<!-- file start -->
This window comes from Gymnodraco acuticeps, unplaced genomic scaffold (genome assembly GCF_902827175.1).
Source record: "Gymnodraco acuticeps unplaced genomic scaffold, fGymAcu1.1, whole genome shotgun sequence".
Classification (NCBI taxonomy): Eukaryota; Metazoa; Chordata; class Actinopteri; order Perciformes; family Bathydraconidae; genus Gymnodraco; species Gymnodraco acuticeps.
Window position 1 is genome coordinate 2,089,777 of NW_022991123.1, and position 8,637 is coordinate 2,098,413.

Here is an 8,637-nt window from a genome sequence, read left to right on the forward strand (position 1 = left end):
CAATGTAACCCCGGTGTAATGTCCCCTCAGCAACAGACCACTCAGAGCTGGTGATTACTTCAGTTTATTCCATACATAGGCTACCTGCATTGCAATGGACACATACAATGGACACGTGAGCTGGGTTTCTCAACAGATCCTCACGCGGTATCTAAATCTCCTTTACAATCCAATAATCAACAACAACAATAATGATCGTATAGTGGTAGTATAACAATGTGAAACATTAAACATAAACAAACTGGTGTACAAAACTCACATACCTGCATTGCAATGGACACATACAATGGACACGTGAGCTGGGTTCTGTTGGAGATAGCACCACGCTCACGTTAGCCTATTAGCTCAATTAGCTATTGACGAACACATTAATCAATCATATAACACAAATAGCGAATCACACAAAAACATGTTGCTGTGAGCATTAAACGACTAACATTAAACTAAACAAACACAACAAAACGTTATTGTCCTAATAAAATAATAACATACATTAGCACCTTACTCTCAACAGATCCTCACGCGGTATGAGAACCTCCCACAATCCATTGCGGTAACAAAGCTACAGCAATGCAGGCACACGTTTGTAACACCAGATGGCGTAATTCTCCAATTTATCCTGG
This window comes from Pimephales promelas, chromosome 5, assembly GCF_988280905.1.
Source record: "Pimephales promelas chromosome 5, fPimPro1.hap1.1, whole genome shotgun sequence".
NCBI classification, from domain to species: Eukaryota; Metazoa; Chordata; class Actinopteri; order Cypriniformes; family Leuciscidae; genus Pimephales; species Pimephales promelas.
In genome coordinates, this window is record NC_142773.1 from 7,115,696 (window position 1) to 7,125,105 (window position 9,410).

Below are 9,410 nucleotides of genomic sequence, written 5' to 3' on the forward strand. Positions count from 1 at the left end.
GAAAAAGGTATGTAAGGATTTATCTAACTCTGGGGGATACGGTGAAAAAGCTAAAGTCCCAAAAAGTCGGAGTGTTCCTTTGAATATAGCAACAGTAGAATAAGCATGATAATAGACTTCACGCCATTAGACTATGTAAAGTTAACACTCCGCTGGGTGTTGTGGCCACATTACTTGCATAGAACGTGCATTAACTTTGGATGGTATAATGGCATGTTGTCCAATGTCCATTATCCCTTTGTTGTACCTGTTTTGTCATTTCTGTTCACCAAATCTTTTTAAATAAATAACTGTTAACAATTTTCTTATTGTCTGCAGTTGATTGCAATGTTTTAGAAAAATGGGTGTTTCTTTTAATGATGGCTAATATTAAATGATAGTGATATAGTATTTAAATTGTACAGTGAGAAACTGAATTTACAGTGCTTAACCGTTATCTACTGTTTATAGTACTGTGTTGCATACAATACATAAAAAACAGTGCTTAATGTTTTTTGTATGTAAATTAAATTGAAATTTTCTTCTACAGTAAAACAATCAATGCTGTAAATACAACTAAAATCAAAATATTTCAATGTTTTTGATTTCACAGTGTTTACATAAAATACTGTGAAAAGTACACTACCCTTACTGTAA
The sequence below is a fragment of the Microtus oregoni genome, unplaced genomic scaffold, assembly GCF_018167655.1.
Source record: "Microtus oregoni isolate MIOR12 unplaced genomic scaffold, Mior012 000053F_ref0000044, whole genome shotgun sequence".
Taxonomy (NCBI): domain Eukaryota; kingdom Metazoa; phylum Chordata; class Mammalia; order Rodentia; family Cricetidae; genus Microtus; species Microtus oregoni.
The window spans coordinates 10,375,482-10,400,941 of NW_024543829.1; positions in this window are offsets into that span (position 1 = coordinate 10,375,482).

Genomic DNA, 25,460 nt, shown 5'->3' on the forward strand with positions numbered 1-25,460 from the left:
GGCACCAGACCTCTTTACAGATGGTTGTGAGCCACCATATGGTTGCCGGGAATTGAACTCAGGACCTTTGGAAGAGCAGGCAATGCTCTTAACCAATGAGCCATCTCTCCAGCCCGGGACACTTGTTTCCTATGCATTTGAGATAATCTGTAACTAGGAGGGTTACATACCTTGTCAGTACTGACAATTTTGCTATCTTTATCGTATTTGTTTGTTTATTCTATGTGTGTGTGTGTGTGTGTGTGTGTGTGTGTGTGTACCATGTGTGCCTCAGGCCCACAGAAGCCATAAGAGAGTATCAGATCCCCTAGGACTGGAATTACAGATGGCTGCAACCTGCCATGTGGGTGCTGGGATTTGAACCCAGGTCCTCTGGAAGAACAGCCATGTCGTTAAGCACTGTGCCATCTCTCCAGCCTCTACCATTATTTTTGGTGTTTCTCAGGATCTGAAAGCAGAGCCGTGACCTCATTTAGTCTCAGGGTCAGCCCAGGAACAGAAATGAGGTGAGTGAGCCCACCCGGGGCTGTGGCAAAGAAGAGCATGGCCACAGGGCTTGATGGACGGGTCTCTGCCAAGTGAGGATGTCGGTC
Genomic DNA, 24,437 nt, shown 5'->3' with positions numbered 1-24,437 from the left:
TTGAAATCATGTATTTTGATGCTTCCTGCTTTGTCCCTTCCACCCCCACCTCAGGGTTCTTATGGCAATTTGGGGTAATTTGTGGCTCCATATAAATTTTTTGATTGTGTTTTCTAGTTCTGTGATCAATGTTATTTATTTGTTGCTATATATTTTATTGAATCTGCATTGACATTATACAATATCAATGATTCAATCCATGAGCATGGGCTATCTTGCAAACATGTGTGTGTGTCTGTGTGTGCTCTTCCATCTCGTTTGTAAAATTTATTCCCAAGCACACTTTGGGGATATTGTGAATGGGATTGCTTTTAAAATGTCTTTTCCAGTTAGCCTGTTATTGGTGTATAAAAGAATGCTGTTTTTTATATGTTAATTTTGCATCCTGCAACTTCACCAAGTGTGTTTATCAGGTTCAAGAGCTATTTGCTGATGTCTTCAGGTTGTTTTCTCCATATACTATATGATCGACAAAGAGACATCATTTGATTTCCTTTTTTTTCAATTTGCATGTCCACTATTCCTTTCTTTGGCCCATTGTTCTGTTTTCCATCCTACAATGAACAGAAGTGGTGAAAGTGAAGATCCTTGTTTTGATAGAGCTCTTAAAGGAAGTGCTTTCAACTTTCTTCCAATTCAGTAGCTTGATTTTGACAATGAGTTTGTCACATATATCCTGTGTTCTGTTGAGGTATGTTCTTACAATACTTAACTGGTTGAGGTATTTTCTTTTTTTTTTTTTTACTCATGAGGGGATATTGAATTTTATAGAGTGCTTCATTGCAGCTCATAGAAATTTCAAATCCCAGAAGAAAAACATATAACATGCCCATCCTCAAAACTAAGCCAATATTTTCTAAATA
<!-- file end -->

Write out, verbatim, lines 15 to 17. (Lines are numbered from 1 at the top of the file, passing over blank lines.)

Taxonomy (NCBI): domain Eukaryota; kingdom Metazoa; phylum Chordata; class Mammalia; order Rodentia; family Cricetidae; genus Microtus; species Microtus oregoni.
The window spans coordinates 10,375,482-10,400,941 of NW_024543829.1; positions in this window are offsets into that span (position 1 = coordinate 10,375,482).

Genomic DNA, 25,460 nt, shown 5'->3' on the forward strand with positions numbered 1-25,460 from the left: